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BSO Supervisor Arrested On Allegations Of Workers’ Compensation Fraud


The people who answer the phone when you call 911 have a responsibility to take all calls seriously.  No matter how strange the emergency that the caller is describing, the dispatchers must send first responders to your location until it becomes clear that there is no emergency.  (For this reason, making fraudulent calls to 911 is against the law.)  Likewise, when injured workers file workers’ compensation claims, the employers’ workers’ compensation insurance company assumes that the injury was work-related until the employer provides evidence to the contrary.  Depending on the nature of the misrepresentation, employees who misrepresent their work injuries face denial of their workers’ compensation claims, or even criminal charges for workers’ compensation fraud.  Last month, an employee of the Broward Sheriff’s Office was suspended from her position because of an allegedly fraudulent workers’ compensation claim, and she now faces criminal charges.  Here, our Miami fraud defense lawyer explains how a BSO employee’s 20-year career might be coming to a premature end because she allegedly lied about a work injury.

What Is Workers’ Compensation Fraud?

Workers’ compensation laws indicate that employers assume responsibility for the treatment of workers’ injuries that result from accidents in the workplace.  Employees who get injured at work simply file a workers’ compensation claim, and the employer refers the employee for treatment with a physician chosen by the employer’s insurance company, with the employer paying for all treatment associated with the injury.  Workers’ compensation also pays for certain illnesses that arise naturally from the performance of certain jobs; for example, workers whose jobs involve prolonged exposure to carcinogens can get their cancer treatments paid for by workers’ compensation.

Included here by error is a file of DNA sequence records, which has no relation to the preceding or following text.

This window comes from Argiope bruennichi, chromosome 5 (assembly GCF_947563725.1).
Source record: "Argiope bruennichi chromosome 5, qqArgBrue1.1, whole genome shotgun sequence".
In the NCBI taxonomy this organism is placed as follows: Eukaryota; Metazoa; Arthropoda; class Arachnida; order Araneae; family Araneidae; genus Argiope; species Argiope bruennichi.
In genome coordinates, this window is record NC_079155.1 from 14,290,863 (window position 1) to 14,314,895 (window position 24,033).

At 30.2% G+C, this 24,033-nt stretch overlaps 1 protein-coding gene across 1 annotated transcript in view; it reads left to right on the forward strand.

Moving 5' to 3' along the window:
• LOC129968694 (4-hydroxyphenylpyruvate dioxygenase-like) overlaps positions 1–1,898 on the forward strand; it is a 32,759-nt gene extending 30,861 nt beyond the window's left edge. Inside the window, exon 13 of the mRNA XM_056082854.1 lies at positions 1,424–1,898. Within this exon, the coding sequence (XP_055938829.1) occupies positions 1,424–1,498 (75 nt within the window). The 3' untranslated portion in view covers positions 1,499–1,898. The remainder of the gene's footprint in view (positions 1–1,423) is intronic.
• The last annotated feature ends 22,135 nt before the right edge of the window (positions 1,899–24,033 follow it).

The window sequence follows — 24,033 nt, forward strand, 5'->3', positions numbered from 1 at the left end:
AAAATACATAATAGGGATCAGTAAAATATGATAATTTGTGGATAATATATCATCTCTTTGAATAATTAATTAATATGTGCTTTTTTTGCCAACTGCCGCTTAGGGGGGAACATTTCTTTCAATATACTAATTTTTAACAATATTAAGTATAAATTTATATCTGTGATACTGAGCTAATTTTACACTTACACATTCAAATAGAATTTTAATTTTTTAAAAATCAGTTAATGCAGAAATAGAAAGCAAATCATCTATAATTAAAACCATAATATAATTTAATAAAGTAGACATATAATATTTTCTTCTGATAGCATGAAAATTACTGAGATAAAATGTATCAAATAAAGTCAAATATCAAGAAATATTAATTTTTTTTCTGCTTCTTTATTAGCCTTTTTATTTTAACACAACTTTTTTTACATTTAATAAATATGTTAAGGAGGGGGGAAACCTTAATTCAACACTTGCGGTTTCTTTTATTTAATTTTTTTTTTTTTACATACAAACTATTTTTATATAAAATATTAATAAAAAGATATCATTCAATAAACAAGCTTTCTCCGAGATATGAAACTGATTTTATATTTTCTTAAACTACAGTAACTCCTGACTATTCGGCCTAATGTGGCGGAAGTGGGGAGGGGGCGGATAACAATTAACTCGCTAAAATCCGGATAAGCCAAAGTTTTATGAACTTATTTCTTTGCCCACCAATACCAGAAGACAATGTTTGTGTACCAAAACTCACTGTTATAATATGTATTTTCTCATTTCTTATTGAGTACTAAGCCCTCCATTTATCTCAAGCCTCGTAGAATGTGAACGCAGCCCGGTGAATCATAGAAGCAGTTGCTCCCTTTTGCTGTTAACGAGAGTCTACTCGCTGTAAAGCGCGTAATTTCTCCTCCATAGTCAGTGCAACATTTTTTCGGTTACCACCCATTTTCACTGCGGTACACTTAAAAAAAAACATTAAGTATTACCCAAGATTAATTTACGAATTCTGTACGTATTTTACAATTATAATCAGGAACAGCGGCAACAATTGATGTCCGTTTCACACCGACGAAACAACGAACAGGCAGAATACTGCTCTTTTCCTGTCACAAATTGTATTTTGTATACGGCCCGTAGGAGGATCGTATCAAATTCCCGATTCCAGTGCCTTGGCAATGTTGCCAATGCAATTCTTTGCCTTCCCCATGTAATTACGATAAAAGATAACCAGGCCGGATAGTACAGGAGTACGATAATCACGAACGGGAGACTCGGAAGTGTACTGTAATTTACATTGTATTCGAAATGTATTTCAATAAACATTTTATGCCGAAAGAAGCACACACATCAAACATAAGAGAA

Workers’ compensation disputes often arise when the employee claims that their symptoms are the result of a work injury, and the employer claims that they are from a pre-existing condition.  This scenario is especially common in the case of workers with physically demanding jobs, where repeated injuries are virtually inevitable.  When an employee with a construction company still has back pain several weeks after a work injury, is his pain due to the injury that occurred last month, or is it from the injury he suffered in 2010, 2005, or 1996?  Critics argue that the workers’ compensation is rigged against older workers and those in manual labor jobs, because almost anyone who has worked for decades as a manual laborer has a history of work injuries, and almost anyone who is old enough to be a grandparent, regardless of occupation, has some aches and pains.  Workers’ compensation laws establish a process for adjudicating disagreements between employers and employees about the true nature and cause of the claimant’s injuries.  Workers’ compensation disputes are quite common, but outright fabrication of work injuries is rare.

The Charges: Workers’ Compensation Fraud and Making False Statements on an Official Document

Jennifer Blum began her career with the Broward Sheriff’s Office in 2000, and by 2020, she was working as a 911 supervisor for the BSO.  In August 2020, she filed a workers’ compensation claim stating that, in the early hours of August 13, she fell and suffered a back injury while working at the BSO’s Central Communications Center.  Workers’ compensation approved her claim, and over the next several months, she received treatment, for which workers’ comp paid more than $1,300.  Blum had a history of back pain, but workers’ comp did not doubt that the conditions for which she was undergoing treatment were the result of the work injury.

In April 2021, investigators reviewed the footage from the Central Communications Center’s video surveillance cameras from the morning of August 13, and they discovered that Blum did not fall, and therefore, her workers’ compensation claim was fabricated.  Upon discovery of the alleged fabrication, BSO immediately suspended Blum from duty and is in the process of terminating her employment.  She was arrested and charged with workers’ compensation fraud and making false statements on an official document.  After being taken to Broward County Jail, Blum posted $2,000 bond and is now free.  News sources have not provided information about a plea or future court dates in this case.  Like all defendants in criminal cases, she is presumed innocent until proven guilty beyond a reasonable doubt.

Let Us Help You Today

Most workers’ compensation cases that warrant denial of the claim do not warrant criminal charges.  A Miami criminal lawyer can help you if you are facing criminal charges for defrauding workers’ compensation or any other entity.  Contact Ratzan & Faccidomo for help today.




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